Playing with the Gaze

My family is filled with football fans, ever since I can remember I’ve been surrounded by the culture of football. My cousin played and I went to almost all of the high school football games. However, my closest interactions with the sport and the players was during my individual running seasons when I would run during the time of football practice. I would use the same facilities as the players during their practices, and was a witness and victim of derogatory language and violence. One time during a high school practice, I walked in on three football players exchanging homoerotic language and gestures. Because I interrupted their space, I was approached and sworn to secrecy about what I had witnessed, and was threatened of “getting my ass handed to me” if I told anyone what was happening.

For this class, however, I observed football games at local parks and soccer fields to see how the players set up their game and how they play. One audacious time I said to myself, “I should go play and see how this goes…” From my previous experience, I had certain expectations that I would be the target of ridicule, and it turned out true. As we were playing, each team captain, which were the two players with the largest body, chose his team and his set up. I had asked the group if we were playing ‘tackle’ or ‘flag’, which decides whether or not players can be physically tackled to the ground. The team captains response was that we would play tackle because “men who don’t play tackle football are pussies” (I apologize for their language). Here, I noticed both a male dominance over women, and an intermale competition of masculinity. Although very closely related, they each deserve full analysis. By equating men who do not play tackle to a female body part (which has historically been subject to scrutiny by male figures of power), they are essentially relating weakness to the female body. By comparison, they structure masculinity to equal strength and dominance over femininity. Therefore, in order for them to be strong and competent men, they must not be “pussies.” In addition to this being a misogynistic phrase, it symbolizes the need for men to police each other so none of them will become too effeminate. Therefore, we “needed” to play tackle with each other to challenge and solidify each other’s masculine potential as male bodies.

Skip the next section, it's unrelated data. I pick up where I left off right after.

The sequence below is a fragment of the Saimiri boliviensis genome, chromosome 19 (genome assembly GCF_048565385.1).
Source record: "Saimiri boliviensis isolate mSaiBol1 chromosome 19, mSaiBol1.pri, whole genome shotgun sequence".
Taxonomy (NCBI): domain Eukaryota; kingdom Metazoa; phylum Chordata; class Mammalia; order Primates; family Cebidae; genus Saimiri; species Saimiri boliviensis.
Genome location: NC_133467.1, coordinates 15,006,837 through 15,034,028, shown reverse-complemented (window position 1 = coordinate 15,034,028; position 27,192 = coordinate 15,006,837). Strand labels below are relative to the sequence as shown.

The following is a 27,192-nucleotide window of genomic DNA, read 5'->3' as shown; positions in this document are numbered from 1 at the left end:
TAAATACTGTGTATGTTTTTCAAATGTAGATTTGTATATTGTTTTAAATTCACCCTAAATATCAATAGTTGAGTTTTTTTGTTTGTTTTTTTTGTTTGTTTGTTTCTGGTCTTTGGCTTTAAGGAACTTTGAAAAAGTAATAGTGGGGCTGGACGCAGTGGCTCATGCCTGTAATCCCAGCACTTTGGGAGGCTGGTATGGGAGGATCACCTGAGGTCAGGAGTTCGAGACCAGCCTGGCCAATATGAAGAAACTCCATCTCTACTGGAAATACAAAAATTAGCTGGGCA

I was opposed to playing tackle because I had no knowledge of how hard these guys would hit me since I just met them. I had no protective gear, which made me fear for the safety of my body. In this moment I realized how pads and helmets in organized football games create an environment that actually encourages violence because of the assumed “protection” from the padding gear. And, like I expected, I was no longer welcome to play. But, I changed my mind and said I would play just to see if they could even chase me down. After the second play, I ran faster then my opposing team and scored the first touchdown and decided to leave the game right after. My departure meant that the teams were now uneven, which made them cuss at me using the same derogatory language above. My finals words to them were “a real man would solve his problems before complaining about them” to which they replied with shock and silence 🙂

My encounter shows how men, who do not have to play at the professional level, internalize the misogynistic and hyper masculine culture that football promotes. These men not only bring these ideologies to the recreational sport, but they carry these expectations into their personal lives.

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1 Response to Playing with the Gaze

  1. Sarah McCullough says:

    Wow. That is a really intense encounter to me. I often find stories of the verbal brutality of some men’s sports shocking. These are worlds that I often do not have access to. You give a precise, insightful, and targeted critical analysis. Thanks for sharing.

    On the more optimistic side of things, someone just shared with me a story of Michael Sam being given a standing ovation at a basketball game recently. The times, they are a’ chaning… (or so I hope).

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